The Fed’s 2019 Survey of Consumer Finances shows that the typical American household has $5,300 in a savings account at a bank or credit union. But, this number varies greatly by age and number of people in a household. Lesson 1 discussed the 50/30/20 framework. 20% of income should be going towards debt AND savings. The amount you will be able to put into savings will vary depending on your income and budget. For example, if your income is $2,000 a month then ideally you should try and budget $400 for debt and savings.
Ideally, it would be great to have separate savings from your emergency fund. This doesn’t always happen though because life happens and budgets can be very tight. There are ways though to help yourself slowly build your savings.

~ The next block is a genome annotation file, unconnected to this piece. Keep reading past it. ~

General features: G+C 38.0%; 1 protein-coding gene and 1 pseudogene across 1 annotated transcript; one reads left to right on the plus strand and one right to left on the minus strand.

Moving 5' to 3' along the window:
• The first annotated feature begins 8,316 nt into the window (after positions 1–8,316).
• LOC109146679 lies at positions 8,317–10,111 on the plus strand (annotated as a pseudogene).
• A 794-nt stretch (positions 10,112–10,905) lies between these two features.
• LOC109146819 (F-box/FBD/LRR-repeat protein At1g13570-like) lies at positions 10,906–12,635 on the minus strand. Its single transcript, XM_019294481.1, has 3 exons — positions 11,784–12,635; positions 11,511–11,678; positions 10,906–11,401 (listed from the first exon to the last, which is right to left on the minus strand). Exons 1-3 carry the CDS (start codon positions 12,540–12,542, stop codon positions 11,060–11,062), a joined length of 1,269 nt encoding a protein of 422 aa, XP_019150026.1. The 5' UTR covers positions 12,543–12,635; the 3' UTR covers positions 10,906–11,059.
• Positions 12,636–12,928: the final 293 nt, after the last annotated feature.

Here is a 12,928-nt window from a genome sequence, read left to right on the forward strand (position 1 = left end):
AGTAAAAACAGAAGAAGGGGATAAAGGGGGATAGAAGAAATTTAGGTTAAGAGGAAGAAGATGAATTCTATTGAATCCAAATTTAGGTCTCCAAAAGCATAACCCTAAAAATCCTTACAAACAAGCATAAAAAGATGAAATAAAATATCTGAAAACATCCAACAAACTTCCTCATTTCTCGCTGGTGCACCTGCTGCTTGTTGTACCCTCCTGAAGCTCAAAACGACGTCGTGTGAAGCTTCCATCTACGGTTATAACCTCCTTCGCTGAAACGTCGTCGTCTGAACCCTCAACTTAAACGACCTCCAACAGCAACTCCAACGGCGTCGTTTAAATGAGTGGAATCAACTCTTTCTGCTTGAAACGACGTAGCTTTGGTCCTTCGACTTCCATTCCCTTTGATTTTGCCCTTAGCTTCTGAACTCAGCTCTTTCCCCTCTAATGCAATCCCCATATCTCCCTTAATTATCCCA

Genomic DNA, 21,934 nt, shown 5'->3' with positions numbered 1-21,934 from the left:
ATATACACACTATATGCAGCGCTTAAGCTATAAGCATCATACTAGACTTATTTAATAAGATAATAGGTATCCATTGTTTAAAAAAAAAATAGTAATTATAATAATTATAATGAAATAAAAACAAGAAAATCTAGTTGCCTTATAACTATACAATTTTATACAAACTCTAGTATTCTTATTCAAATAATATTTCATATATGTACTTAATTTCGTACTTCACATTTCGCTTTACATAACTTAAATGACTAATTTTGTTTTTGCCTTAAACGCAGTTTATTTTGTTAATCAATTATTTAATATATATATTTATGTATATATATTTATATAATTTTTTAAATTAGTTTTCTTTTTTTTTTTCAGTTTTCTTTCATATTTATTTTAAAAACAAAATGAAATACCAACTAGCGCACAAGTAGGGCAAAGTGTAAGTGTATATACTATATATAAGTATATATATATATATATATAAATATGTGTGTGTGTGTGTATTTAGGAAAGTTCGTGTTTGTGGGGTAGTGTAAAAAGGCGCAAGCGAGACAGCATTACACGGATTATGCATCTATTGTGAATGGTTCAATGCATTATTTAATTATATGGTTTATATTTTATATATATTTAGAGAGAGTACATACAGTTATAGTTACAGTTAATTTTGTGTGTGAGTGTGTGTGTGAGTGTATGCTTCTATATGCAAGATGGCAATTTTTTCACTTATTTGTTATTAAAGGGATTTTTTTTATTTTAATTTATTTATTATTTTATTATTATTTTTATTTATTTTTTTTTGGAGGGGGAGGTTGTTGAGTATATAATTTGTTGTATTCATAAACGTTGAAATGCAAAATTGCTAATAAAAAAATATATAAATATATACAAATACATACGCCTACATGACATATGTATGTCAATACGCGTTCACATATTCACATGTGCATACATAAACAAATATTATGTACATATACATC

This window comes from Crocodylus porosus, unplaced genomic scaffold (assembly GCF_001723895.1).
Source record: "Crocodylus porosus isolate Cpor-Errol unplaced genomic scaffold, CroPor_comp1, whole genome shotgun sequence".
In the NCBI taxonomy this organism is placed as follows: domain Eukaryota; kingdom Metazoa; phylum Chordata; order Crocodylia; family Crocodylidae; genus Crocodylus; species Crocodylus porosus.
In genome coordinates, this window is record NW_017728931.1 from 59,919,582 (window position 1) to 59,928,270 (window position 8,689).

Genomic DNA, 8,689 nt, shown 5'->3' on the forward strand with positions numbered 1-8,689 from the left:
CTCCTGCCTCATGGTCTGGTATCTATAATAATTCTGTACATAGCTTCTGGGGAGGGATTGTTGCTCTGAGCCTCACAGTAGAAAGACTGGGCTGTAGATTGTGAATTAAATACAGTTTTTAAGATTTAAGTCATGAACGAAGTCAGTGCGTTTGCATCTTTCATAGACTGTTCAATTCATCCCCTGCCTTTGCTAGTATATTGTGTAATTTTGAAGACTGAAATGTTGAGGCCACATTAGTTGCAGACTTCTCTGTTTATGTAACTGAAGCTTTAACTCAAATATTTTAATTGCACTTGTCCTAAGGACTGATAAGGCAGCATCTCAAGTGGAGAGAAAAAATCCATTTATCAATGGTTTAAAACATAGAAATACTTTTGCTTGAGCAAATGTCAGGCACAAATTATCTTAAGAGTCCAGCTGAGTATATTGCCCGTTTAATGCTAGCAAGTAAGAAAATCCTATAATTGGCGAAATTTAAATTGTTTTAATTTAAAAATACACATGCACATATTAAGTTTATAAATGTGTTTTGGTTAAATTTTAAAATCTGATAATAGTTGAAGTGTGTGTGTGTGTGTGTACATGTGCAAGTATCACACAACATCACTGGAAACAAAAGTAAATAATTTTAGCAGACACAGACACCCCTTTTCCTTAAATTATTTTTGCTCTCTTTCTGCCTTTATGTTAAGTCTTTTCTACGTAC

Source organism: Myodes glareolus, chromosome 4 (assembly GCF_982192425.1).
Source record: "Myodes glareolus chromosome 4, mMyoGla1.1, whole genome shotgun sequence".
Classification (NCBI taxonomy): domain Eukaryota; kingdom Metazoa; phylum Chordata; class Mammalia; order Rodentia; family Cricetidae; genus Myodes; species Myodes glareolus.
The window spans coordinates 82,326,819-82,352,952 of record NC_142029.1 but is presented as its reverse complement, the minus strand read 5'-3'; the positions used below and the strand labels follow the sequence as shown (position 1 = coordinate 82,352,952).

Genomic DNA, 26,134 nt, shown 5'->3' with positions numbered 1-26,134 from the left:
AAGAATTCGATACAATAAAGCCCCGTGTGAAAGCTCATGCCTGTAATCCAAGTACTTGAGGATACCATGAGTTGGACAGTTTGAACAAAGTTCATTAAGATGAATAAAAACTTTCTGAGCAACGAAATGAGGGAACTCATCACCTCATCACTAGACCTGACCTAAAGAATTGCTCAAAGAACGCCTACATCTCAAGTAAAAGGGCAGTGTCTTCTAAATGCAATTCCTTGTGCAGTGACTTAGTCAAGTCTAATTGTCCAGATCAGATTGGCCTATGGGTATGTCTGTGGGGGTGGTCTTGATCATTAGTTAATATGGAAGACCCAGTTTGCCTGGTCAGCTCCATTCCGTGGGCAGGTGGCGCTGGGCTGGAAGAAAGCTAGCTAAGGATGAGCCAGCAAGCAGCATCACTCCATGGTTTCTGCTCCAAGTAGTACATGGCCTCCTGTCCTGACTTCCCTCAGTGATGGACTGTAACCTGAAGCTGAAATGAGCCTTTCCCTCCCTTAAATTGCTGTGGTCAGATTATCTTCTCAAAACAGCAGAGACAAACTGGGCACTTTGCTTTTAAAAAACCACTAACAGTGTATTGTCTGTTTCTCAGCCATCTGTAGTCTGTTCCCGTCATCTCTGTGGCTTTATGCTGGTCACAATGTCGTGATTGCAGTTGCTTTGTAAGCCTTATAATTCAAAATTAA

Automate Your Savings
You can automate your savings by having your bank automatically transfer money when your paycheck is deposited to a savings account. There are also apps that round up your purchases, such as Digit, to put aside savings. Whichever method works best for you and your lifestyle can help you save.
Check For Unclaimed Money
When’s the last time you checked for unclaimed funds from the government? It’s not a guarantee, but it is a good idea to periodically check.
Is starting a side hustle or a second job reasonable for you and your situation? A hobby can turn into a little business that could help you make some extra income to put into savings.
Do you have unused items around the house? Selling items through Facebook Marketplace, Craigslist, eBay, and other reputable sites can be a great way to clean up your house while also making some extra money to put aside.
Put Aside Extra Cash
Do you get a tax return or a bonus at work? Try to put aside at least a percentage of that money into your savings account.